Indian Air Force's day-night exercise demonstrating its combat and fire power was conducted at the Pokhran firing range

India is all set to welcome its first intercontinental ballistic missile Agni-V into the Strategic Forces Command (SFC). Previously, the country witnessed five Pokhran-II underground nuclear tests under 'Operation Shakti' about 20 years ago.

India's first intercontinental ballistic missile Agni-V

Agni-V is a 50-tonne device, with 1.5-tonne nuclear warhead.

Unlike other Agni missiles, Agni V ensures swift transportation and firing.

It underwent four developmental trials, with open configuration tests in April 2012 and September 2013, as reported by the Times of India.

The Strategic Forces Command (SFC) Missiles:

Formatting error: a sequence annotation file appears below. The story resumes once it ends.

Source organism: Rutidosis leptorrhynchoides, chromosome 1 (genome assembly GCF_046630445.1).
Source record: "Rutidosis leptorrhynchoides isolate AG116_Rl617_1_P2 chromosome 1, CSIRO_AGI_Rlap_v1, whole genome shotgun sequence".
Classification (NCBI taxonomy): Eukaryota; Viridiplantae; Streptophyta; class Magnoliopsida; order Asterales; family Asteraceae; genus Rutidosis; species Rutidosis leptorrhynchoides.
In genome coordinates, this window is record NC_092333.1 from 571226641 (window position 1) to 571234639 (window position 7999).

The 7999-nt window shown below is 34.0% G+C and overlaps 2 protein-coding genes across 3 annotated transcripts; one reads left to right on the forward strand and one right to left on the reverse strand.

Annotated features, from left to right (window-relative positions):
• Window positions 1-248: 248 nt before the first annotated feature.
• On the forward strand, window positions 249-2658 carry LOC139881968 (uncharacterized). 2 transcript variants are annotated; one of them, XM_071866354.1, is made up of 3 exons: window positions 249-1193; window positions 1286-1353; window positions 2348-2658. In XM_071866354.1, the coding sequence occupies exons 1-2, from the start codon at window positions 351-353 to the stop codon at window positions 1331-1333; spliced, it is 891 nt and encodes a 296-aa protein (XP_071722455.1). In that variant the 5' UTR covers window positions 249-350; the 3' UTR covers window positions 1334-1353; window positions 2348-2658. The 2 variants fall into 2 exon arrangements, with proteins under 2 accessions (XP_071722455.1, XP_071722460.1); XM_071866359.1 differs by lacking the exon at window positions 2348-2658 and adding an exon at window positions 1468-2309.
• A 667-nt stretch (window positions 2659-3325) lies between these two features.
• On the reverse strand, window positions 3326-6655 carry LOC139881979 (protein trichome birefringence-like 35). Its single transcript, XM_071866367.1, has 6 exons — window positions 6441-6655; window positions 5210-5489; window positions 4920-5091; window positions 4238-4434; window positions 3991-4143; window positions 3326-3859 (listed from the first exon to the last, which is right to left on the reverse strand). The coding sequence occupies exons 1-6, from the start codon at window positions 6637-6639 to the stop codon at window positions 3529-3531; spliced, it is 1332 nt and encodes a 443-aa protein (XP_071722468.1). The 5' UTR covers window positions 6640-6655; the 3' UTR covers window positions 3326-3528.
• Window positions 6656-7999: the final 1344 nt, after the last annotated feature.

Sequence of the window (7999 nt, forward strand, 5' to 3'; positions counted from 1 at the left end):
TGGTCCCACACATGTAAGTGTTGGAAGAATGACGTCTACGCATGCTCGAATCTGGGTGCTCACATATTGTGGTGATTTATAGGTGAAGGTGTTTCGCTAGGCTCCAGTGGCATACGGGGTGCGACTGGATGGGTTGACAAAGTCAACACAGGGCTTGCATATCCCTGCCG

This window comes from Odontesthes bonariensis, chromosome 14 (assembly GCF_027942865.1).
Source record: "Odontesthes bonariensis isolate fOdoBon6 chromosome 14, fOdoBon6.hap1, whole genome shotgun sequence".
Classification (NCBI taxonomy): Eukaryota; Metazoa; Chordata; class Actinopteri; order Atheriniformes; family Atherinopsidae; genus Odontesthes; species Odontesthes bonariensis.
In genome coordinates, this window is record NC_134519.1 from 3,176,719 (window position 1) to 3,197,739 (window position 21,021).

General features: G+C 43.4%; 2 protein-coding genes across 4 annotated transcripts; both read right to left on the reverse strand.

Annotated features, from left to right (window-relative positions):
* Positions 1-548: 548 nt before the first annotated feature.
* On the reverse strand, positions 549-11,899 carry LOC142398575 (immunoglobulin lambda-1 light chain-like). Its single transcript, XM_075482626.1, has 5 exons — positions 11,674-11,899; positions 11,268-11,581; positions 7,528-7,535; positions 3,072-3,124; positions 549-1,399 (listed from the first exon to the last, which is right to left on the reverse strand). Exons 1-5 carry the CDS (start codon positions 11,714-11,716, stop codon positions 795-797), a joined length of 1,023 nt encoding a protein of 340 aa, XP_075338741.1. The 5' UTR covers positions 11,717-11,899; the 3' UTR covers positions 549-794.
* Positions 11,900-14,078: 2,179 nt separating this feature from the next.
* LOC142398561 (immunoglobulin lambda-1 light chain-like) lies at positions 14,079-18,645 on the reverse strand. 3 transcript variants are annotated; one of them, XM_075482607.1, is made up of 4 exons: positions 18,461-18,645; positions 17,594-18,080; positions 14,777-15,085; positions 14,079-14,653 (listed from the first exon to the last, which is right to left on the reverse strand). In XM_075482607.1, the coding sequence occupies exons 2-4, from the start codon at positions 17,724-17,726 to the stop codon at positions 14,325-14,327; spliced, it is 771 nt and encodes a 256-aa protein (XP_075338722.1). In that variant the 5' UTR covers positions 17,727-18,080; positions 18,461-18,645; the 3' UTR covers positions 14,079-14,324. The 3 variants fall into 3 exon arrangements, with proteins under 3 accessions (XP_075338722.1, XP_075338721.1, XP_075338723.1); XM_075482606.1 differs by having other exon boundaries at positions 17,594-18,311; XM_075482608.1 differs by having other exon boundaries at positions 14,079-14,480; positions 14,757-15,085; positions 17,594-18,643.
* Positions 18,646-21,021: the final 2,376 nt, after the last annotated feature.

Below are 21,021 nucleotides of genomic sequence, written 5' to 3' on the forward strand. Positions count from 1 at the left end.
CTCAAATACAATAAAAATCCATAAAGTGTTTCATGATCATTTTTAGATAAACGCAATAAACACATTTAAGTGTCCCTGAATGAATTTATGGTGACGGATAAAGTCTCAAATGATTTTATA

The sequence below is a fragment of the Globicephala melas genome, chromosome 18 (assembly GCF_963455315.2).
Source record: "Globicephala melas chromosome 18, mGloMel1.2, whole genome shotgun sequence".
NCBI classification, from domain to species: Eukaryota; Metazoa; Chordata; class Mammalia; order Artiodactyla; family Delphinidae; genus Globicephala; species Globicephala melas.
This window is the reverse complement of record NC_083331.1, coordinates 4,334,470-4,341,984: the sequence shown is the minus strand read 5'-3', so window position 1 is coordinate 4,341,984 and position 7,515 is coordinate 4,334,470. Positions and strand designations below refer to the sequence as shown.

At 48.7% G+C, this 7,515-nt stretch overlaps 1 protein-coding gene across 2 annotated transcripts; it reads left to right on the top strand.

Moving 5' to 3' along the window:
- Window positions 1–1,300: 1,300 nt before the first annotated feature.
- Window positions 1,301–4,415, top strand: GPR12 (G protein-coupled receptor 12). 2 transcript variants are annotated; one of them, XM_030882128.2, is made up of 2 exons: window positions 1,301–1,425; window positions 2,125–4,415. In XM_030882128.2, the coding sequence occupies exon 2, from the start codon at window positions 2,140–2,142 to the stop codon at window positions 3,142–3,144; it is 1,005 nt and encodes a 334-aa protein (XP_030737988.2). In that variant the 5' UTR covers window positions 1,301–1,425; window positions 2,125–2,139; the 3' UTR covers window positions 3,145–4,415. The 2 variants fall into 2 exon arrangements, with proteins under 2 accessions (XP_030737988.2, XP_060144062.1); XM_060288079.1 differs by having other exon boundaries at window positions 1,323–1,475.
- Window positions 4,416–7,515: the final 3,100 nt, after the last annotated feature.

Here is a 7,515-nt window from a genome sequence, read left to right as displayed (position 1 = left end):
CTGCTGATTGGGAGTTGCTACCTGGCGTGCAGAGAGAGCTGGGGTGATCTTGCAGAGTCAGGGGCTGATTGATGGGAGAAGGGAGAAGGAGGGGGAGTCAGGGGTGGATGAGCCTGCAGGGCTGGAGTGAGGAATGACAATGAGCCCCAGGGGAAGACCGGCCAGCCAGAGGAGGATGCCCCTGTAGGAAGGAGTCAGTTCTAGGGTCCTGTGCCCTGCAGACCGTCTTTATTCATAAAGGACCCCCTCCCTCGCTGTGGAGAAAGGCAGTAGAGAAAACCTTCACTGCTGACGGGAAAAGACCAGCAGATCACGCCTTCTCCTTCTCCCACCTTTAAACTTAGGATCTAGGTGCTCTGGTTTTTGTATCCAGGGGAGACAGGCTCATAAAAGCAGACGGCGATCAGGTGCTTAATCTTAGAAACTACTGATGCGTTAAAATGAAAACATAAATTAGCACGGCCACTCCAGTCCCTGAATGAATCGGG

Apart from Agni-V, the SFC has a couple of other missiles, including:

  • Prithvi-II (350-km)
  • Agni-I (700-km)
  • Agni-II (2,000-km)
  • and Agni-III (3,000-km) missile units

What is Pokran II?

Pokran-II, a series of five nuclear bomb test explosions, was tested at the Indian Army's Pokhran Test Range in May 1998.

Operation Shakti (Pokhran-II) was initiated under Prime Minister Atal Bihari Vajpayee's rule.

As the name suggests, it was the second Indian nuclear test after code-named Smiling Buddha, which was conducted in May 1974.

It consisted of five detonations, of which the first was a fusion bomb and the remaining four were fission bombs. Pokhran-II nuclear detonations included a 15 kiloton fission device, a 45 kiloton thermonuclear device (hydrogen bomb) and three sub-kiloton devices.

The Legacy of May 11:

The Indian government has officially declared May 11 as National Technology Day.

It has become a legacy to launch a nuclear missile on this day.

The first of the five nuclear tests were carried out on May 11, 1998.